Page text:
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[Feb, Then, IRELAND, the same planet on us rose, language or behaviour to Jonathan, to Such the strong sympathies our lives disclose, say that they were lovely or pleasant : Thou know'st how soon we felt this in, whereas, in the short history delivered Auence bland,
respecting the monarch and his son, And sought the brook and coppice hand in
we read that upon a solemn occasion, band,
Saul reproached Jonathan as “the son And shaped rude bows, and uncouth whistles of a perverse rebellious woman,”(we all
blew, And paper kites (a last, great effort!) few: know by what terms such an expression
in the Oriental languages Inight be And when the day was done, retired to rest, Sleep on our eyes, and sunshine on our breast. fairly translated into
vulgar English) Io riper years, again together thrown, and not content with such indignity Our studies, as our sports before, were one. publicly offered to a great prince (whom Together
we explored the stoic page he ought at least to have honoured beOf the Ligurian, stern though beardless, fore his guests and his people, in what
soever terms he might have rebuked Together too, when Greece unlock'd her him more privately) “ cast a javelin stores,
[shores, at him to smite him." Really, Sir, in We rov'd in thought o'er Troy's devoted
common reasoning, this appears not Or follow'd, while he sought his native soil
, very lovely or very pleasant. Nor does That “old man eloquent,” from toil to toil; Jonathan seem to have considered it Lingering with goud Alcinoüs o'er the tale, either one or the oiher, for he arose Till the east redden'd and the stars grew pale. from the table in fierce anger. and did So past our life,-till Fate, severely kind, Tore us apart, and land and sea disjoin'd eat no ineat, &c. “because his father For many a year; now met, to part no more,
had done him shame." The ascendant power, confess'd so strong of
I humbly desire that this question yore,
may not be misconstrued into a cavil Stronger by absence every thought controls, respecting the language or sentiments And knits in perfect unity our souls ! contained in the best of Books, but I
think it may quite as usefully employ Mr. URBAN, Leicester, Jan. 15,
the lime of some of those gentleinen,
who like your correspondent, Clericus, B' IBLICAL Scholars multiply every [p. 303, of the last volume of Gent.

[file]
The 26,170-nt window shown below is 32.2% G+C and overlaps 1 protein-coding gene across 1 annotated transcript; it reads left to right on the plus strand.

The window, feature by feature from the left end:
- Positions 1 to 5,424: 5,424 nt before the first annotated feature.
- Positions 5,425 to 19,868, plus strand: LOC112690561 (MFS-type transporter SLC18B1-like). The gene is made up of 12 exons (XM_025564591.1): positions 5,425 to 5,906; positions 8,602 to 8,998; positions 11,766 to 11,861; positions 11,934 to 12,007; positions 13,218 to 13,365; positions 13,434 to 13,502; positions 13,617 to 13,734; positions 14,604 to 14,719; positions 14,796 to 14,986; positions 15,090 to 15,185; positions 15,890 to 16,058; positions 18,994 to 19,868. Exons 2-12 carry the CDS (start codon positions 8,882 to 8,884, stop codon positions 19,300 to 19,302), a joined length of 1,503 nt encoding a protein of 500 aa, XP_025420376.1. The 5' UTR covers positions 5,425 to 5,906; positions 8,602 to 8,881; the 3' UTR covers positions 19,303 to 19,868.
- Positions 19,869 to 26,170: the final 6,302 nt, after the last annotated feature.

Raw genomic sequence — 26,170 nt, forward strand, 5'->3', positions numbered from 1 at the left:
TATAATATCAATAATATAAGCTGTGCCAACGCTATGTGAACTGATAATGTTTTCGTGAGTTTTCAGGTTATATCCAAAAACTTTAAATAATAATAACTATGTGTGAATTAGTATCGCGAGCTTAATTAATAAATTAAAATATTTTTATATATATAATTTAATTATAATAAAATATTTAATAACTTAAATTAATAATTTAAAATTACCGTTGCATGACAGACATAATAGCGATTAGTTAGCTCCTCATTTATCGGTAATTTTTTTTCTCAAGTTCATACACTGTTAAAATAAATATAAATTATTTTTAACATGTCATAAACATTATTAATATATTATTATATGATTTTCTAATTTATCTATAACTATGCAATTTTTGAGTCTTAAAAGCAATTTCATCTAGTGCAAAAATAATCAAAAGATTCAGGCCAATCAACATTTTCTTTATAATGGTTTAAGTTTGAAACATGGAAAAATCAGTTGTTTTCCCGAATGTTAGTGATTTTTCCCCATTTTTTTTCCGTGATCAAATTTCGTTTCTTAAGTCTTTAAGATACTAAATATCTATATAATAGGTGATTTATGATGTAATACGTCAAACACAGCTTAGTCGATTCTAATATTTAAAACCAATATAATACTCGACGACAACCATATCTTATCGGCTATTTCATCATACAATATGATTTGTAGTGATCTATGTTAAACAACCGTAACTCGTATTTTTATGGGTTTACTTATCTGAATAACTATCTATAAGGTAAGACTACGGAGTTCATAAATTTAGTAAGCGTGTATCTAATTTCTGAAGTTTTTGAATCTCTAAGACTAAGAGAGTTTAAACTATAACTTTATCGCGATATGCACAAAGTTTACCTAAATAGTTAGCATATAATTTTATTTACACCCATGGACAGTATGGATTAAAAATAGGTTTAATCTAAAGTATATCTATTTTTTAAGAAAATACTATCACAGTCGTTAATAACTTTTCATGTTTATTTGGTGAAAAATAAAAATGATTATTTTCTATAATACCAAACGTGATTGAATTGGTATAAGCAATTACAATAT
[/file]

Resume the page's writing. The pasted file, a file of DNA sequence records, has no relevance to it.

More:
day, and as the system of religi- Mag.) seems desirous of opening the ous education is rapidly extending, it doors of the pulpit to all manner of may be hoped that those who are so teachers, to shew that they understand zealous in the encouragement of it, will not content themselves with giv, such like passages plain to the meanest
the Scriptures, hy rendering this, and ing the mere outlines and shadows of capacity, as in preparing speeches for instruction, but teach their disciples to Bible-society meetings, or harangues understand, as well as to read the
upon the advantages of communion books placed in their hands. With
with Dissenters of all denominations, the hope, therefore, that information merely because they may perchance be may now be obtained respecting sub
very pious. jecis which might a few years ago have Here, Mr. Urban, I find myself apbeen only adapied to the learned few, I proaching to the question respecting beg leave to propose a question, which
extemporary preaching and expoundperhaps it may be deemned very igno
ing : but, with all due deference lo rant in any one to ask in these enlight your correspondent, I may be permitted ened days; but which, if so, may be the
to say thal, if such language be necesmore readily answered. In the song or poem called The Bow, jeci as a man cannot bring himself”
sary for elucidating any religious submentioned in the 1st chapter of the
to commit to paper, it is not fit or be2nd Book of Samuel, in which the
coming to use it orally in the church, Book of Jasher is ciled as containing or on public occasions, and it should the original, there is the following re
therefore make pari of the business as markable expression :